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  • Wiggins, David. “Languages as Social Objects.” Philosophy 72 (1997): 499–524.

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    Defends the unfashionable view (in Wiggins’s estimate) that languages are real objects—social objects held by groups of people, but objects just the same. While Wiggins characterizes thought as a framework for the expression of thought, his approach departs significantly from the other theorists here. An excellent companion piece to both Lewis 1983 and Davidson 1986.

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Rule-Following and Meaning Skepticism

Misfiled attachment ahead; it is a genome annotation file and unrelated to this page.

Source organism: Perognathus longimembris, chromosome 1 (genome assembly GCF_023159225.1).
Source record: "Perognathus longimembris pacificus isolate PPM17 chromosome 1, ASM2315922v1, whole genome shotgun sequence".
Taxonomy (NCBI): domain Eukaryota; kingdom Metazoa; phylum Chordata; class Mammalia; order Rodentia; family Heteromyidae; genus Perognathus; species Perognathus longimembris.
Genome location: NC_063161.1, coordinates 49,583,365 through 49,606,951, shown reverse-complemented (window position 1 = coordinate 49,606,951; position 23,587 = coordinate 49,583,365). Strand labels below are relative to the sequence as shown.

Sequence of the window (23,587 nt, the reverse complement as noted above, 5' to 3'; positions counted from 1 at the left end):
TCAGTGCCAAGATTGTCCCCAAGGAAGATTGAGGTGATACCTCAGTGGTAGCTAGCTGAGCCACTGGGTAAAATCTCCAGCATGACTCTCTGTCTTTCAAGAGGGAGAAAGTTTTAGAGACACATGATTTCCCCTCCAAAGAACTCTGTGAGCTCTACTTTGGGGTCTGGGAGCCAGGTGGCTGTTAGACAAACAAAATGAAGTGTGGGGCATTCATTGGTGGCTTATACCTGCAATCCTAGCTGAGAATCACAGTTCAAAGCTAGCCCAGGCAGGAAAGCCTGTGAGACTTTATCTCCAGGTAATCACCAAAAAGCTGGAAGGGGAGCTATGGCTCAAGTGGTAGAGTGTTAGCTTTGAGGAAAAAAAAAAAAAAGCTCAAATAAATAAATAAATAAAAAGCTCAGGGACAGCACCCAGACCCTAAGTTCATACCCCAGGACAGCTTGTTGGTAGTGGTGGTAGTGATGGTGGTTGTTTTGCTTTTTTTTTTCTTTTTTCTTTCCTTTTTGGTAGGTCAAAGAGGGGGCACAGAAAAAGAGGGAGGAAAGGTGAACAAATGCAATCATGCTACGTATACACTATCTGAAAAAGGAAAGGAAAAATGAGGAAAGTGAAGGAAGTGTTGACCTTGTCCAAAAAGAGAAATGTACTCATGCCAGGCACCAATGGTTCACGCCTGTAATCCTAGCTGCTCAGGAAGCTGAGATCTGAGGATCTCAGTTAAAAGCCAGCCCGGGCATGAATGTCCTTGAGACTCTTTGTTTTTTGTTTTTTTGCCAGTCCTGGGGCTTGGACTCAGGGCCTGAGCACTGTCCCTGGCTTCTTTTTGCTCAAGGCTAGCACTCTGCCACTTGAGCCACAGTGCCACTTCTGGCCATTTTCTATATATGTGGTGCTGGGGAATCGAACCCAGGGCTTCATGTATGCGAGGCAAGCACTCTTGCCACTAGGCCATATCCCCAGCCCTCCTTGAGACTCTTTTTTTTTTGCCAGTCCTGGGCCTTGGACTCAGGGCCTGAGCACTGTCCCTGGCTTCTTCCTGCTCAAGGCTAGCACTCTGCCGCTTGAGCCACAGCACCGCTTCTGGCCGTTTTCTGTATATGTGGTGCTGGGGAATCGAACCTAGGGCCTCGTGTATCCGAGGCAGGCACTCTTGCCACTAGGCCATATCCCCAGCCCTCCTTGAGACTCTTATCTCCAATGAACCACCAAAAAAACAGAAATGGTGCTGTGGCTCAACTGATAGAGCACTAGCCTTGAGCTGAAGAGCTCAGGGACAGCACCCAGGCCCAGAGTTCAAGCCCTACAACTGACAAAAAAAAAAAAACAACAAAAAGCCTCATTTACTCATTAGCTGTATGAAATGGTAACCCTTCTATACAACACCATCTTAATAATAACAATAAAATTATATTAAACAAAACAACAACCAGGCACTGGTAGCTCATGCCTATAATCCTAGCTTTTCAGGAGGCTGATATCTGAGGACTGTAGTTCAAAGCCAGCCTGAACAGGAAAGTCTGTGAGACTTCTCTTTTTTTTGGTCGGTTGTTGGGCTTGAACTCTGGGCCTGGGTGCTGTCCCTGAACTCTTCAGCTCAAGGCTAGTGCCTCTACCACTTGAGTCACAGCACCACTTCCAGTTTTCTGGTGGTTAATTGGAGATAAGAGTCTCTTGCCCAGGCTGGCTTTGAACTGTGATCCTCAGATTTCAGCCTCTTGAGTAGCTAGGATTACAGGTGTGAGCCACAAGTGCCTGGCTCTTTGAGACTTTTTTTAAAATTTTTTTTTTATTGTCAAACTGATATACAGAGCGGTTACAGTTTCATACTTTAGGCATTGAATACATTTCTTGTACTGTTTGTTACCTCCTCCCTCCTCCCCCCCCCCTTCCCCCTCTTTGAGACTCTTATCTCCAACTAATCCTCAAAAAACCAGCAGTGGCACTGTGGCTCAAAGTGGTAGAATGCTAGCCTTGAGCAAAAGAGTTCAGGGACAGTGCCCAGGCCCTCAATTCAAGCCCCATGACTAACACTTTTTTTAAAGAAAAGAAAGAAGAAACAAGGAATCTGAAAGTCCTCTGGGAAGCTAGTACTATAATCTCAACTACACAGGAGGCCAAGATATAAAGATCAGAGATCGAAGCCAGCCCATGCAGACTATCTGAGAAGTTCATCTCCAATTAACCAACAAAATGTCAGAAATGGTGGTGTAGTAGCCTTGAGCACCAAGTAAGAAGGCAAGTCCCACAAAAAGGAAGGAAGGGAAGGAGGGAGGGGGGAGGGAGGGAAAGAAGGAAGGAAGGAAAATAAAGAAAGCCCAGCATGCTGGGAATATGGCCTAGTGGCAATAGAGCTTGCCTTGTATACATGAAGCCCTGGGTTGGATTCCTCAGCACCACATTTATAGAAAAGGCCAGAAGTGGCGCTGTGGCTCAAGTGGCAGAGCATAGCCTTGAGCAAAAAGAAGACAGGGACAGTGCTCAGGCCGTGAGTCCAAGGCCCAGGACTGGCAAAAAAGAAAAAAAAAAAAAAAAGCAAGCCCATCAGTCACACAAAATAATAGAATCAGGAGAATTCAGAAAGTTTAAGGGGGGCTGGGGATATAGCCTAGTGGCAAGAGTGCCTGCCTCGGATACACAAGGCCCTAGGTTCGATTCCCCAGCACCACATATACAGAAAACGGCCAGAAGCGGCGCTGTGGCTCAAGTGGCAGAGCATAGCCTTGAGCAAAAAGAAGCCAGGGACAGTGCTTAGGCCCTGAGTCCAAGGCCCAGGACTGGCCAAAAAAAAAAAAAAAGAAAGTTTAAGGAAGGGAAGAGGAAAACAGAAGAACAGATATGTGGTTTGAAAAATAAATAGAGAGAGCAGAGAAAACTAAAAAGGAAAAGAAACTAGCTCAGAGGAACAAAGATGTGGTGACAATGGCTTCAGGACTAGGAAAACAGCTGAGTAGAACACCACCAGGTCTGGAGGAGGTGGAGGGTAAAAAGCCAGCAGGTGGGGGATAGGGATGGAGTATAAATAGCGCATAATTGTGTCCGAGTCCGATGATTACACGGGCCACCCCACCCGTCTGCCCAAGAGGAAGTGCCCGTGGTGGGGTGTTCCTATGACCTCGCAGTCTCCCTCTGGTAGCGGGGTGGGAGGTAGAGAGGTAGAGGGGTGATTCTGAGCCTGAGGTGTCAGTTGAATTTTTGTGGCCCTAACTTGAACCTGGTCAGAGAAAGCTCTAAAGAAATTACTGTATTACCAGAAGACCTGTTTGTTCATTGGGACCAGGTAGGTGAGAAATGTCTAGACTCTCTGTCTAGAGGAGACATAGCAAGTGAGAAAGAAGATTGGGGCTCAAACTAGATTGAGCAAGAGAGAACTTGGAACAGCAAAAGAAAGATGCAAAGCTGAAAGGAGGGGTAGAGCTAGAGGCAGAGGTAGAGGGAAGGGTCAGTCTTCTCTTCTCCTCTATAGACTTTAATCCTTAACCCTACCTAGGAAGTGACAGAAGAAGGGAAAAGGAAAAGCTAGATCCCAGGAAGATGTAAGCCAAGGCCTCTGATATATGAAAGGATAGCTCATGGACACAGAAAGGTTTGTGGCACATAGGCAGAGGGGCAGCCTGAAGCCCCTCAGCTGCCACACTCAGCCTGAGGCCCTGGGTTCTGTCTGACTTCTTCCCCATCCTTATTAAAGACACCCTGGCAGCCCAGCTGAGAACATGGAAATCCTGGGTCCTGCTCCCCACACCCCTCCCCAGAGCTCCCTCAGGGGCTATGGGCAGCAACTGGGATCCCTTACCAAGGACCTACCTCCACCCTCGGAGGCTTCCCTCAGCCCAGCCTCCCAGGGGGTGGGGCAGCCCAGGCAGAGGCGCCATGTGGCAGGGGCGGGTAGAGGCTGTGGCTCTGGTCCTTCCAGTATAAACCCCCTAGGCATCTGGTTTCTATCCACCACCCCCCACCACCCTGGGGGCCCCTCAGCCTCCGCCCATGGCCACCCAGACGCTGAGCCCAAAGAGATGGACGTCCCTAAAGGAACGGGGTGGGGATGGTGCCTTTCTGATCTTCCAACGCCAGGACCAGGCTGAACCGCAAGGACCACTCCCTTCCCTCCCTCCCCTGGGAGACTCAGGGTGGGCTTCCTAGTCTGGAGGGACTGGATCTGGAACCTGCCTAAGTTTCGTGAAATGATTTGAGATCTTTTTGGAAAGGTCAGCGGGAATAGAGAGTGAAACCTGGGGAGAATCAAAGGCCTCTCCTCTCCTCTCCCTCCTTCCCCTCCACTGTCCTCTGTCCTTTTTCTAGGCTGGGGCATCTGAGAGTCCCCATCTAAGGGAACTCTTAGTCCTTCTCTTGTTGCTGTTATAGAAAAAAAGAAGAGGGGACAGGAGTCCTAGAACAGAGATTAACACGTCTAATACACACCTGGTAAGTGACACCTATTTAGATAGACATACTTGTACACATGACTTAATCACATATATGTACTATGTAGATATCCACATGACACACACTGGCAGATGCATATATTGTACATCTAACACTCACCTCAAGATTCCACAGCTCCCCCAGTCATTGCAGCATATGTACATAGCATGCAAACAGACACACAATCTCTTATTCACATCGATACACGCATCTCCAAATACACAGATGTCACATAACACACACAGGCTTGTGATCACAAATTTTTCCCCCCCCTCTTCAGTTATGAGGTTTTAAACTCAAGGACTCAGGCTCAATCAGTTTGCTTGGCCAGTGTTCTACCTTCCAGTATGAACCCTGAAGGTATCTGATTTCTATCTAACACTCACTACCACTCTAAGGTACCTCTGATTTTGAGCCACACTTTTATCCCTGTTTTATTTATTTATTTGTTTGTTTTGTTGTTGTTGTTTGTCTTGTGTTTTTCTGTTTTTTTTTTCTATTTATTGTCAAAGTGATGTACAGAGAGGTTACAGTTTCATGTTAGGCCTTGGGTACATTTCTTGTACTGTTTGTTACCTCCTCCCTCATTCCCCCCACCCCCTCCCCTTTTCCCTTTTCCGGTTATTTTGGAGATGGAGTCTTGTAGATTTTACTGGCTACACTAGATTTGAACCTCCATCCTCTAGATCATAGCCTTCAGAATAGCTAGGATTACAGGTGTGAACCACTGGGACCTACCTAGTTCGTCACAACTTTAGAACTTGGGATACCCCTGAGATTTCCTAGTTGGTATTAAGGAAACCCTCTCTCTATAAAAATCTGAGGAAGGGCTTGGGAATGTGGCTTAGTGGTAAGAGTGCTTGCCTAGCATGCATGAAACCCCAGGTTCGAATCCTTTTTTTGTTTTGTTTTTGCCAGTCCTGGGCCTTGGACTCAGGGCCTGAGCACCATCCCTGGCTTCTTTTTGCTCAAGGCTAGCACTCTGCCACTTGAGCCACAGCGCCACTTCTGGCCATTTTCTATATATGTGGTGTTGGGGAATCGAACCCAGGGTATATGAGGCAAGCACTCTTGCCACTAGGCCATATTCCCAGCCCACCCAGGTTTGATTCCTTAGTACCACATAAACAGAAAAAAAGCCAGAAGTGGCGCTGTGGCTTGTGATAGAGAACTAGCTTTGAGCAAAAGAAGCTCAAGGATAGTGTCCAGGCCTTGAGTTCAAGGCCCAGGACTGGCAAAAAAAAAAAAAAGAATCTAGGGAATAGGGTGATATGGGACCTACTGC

Since Wittgenstein’s later work surfaced in 1953 (see Wittgenstein 2009, cited under Major Figures), philosophers of language have been struck by the centrality of rules and rule-following in language and the difficulty of articulating just how we should be compelled by such rules, or even what such rules would compel us to do. Wittgenstein noted that explicit formulations of rules—“I shall call all featherless bipeds ‘human’”—would not serve as explainers because they invited regresses of interpretation. In this example, I must know explicit rules for what count as feathers, bipeds, etc., and explicit rules for any explicit rules used in stating my explicit rules, and so on. Appeals to regularities or dispositions at some suitable level may seem to stop such regresses, but apparently fail to separate correct from incorrect usage. A student learning to count by twos who makes an error when he reaches one thousand may do so with all the regularity and reliable disposition of someone who goes on correctly. Kripke 1982 reignited this debate, suggesting a type of “meaning skepticism,” where this apparent dilemma is genuine and there are no facts about meaning to be found. McDowell 1984 challenges this, both as a reading of Wittgenstein and as a general thesis about language. McDowell also attacks some of the early writings of Crispin Wright, who responds in Wright 1992. Millikan 1990 attempts to circumvent Kripke’s skepticism with an account that imbues dispositions with normativity and weaves them into a larger biological story. More recently, Kusch 2006 has defended a strong version of meaning skepticism and Hattiangandi 2007 has taken the whole debate as proof that meaning is not normative at all (see the separate bibliography entry on Rule-following).